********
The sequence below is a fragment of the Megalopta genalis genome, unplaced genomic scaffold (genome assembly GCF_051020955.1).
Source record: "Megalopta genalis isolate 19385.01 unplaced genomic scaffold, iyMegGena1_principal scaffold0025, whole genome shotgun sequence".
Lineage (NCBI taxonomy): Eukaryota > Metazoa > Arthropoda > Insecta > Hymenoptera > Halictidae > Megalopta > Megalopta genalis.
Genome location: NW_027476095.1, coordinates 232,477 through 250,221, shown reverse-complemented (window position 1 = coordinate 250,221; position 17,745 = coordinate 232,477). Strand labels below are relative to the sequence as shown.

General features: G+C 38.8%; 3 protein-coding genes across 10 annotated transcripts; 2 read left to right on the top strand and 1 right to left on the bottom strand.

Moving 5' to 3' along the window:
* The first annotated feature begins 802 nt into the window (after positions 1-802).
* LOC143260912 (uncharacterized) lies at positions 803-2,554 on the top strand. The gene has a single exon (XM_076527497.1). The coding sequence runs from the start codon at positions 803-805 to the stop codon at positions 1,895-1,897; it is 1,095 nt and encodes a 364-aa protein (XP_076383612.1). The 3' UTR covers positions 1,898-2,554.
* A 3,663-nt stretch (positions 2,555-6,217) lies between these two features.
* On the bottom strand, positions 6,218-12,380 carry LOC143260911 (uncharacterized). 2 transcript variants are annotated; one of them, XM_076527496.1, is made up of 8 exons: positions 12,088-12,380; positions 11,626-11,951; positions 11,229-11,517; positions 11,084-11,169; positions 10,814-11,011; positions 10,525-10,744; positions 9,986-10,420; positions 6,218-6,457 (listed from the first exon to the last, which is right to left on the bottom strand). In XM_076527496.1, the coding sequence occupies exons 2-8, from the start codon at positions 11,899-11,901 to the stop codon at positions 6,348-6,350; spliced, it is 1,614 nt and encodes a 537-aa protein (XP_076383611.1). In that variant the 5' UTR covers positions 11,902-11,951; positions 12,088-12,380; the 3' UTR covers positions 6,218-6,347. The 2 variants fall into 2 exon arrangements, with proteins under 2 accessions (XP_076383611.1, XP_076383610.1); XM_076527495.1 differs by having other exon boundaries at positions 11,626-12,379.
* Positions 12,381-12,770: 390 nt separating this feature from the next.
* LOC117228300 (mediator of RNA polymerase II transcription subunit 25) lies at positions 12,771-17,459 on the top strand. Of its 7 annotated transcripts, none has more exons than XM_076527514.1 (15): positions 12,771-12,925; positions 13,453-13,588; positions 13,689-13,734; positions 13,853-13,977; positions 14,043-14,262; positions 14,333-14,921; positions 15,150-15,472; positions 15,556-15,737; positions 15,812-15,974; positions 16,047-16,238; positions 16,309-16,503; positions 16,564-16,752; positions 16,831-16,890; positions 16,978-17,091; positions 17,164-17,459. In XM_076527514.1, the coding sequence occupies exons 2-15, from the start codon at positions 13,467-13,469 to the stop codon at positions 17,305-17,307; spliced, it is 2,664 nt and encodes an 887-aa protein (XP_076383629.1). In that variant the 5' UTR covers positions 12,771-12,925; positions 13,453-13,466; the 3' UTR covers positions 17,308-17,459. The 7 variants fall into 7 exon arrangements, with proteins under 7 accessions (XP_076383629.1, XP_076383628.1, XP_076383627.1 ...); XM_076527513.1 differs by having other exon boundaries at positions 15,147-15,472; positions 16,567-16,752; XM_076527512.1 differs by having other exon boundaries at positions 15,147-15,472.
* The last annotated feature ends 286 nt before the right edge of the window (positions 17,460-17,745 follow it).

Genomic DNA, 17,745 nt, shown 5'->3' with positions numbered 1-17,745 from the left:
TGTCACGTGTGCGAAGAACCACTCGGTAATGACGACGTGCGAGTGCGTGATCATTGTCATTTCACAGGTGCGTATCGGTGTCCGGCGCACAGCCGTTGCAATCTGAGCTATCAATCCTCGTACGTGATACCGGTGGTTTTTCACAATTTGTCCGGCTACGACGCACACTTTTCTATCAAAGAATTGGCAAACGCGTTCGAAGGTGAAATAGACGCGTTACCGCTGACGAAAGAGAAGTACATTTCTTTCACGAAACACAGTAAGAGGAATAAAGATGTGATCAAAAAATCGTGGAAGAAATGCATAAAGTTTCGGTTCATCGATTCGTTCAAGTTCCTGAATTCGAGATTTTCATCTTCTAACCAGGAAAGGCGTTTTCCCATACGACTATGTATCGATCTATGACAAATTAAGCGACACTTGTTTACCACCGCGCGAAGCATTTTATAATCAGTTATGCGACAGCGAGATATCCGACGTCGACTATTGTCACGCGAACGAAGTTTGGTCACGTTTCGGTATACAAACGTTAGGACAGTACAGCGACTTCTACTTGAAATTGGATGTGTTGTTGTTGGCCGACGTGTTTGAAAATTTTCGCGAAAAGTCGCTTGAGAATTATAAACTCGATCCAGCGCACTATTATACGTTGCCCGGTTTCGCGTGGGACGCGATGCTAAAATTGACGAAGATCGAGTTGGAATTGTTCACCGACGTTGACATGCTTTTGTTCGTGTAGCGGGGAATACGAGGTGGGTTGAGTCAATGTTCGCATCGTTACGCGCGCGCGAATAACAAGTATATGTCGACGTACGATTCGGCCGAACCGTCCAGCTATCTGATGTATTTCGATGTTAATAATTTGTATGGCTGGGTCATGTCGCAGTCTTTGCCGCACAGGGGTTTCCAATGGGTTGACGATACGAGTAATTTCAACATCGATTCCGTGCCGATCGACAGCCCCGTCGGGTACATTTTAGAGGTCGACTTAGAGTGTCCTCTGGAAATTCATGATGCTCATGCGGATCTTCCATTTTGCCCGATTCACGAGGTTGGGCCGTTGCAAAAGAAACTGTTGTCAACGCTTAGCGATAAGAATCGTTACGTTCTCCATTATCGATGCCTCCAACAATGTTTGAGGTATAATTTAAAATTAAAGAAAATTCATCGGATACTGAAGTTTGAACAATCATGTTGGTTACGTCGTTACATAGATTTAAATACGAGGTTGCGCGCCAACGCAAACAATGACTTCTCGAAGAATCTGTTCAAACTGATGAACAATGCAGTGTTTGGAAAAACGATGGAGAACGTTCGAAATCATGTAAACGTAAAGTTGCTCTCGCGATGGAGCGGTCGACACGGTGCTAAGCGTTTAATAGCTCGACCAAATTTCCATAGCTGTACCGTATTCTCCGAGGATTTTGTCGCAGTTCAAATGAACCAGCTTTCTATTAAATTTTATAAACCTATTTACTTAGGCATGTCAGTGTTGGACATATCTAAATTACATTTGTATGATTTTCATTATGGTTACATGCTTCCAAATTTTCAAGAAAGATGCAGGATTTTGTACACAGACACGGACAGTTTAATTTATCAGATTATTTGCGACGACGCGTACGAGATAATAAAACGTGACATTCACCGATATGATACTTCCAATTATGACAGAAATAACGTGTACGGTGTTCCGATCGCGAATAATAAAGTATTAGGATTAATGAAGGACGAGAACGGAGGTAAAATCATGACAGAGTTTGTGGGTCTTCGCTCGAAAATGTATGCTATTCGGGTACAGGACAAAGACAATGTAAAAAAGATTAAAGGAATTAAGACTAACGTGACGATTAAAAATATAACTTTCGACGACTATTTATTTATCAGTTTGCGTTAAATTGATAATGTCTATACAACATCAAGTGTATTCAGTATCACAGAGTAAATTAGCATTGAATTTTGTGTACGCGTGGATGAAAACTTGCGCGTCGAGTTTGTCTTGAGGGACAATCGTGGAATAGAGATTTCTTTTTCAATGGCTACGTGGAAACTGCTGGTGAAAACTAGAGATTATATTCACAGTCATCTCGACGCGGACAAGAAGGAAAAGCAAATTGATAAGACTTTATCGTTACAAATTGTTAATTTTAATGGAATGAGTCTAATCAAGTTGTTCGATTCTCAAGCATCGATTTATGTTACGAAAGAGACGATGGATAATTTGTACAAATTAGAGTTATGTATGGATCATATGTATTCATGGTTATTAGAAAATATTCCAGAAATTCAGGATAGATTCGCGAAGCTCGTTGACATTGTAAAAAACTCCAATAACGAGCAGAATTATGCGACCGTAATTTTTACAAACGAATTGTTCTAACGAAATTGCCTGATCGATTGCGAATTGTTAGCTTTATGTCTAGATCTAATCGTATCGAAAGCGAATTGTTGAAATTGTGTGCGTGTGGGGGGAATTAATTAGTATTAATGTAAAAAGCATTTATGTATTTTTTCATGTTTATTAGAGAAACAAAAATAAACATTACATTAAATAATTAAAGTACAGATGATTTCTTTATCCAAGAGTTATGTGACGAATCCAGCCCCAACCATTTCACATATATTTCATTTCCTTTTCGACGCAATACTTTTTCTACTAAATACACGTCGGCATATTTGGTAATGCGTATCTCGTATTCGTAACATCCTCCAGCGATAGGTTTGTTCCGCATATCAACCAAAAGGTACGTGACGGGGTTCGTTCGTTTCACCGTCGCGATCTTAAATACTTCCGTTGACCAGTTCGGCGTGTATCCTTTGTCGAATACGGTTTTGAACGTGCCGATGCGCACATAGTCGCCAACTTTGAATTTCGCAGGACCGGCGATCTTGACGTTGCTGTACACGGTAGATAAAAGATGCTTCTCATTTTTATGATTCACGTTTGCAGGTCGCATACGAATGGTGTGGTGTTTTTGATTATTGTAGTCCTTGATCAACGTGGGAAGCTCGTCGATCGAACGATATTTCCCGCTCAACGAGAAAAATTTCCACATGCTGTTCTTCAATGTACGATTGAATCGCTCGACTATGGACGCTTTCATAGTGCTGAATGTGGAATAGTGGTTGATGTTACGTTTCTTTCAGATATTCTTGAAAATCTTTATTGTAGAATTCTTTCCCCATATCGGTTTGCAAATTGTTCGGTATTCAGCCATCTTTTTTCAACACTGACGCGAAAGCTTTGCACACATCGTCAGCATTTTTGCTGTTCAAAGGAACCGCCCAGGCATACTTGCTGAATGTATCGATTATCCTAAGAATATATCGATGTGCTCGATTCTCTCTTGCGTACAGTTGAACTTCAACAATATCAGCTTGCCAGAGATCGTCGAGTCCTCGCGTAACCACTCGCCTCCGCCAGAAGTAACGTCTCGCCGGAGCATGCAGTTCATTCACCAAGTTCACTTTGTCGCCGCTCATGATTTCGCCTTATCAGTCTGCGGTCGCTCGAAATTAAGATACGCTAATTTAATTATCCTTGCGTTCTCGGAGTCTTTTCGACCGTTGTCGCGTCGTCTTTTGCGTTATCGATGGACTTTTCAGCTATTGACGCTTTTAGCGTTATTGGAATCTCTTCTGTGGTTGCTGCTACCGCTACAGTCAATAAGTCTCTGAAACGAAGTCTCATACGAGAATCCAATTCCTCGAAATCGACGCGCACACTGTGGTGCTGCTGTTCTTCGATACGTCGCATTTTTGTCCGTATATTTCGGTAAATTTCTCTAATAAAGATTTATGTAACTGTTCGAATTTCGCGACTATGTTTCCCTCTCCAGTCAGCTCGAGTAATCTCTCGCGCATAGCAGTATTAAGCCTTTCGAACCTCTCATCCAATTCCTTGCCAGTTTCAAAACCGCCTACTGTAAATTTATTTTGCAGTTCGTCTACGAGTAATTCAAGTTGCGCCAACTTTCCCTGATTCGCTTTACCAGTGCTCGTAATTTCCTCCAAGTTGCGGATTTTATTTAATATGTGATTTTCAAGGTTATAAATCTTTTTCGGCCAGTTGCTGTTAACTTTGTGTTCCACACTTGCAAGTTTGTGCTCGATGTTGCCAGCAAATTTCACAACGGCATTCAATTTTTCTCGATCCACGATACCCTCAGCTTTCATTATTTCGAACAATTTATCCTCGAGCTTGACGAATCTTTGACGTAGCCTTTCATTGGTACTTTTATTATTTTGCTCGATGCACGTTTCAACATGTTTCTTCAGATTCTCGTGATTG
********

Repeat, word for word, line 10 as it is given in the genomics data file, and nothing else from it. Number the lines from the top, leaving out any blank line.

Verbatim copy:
* On the bottom strand, positions 6,218-12,380 carry LOC143260911 (uncharacterized). 2 transcript variants are annotated; one of them, XM_076527496.1, is made up of 8 exons: positions 12,088-12,380; positions 11,626-11,951; positions 11,229-11,517; positions 11,084-11,169; positions 10,814-11,011; positions 10,525-10,744; positions 9,986-10,420; positions 6,218-6,457 (listed from the first exon to the last, which is right to left on the bottom strand). In XM_076527496.1, the coding sequence occupies exons 2-8, from the start codon at positions 11,899-11,901 to the stop codon at positions 6,348-6,350; spliced, it is 1,614 nt and encodes a 537-aa protein (XP_076383611.1). In that variant the 5' UTR covers positions 11,902-11,951; positions 12,088-12,380; the 3' UTR covers positions 6,218-6,347. The 2 variants fall into 2 exon arrangements, with proteins under 2 accessions (XP_076383611.1, XP_076383610.1); XM_076527495.1 differs by having other exon boundaries at positions 11,626-12,379.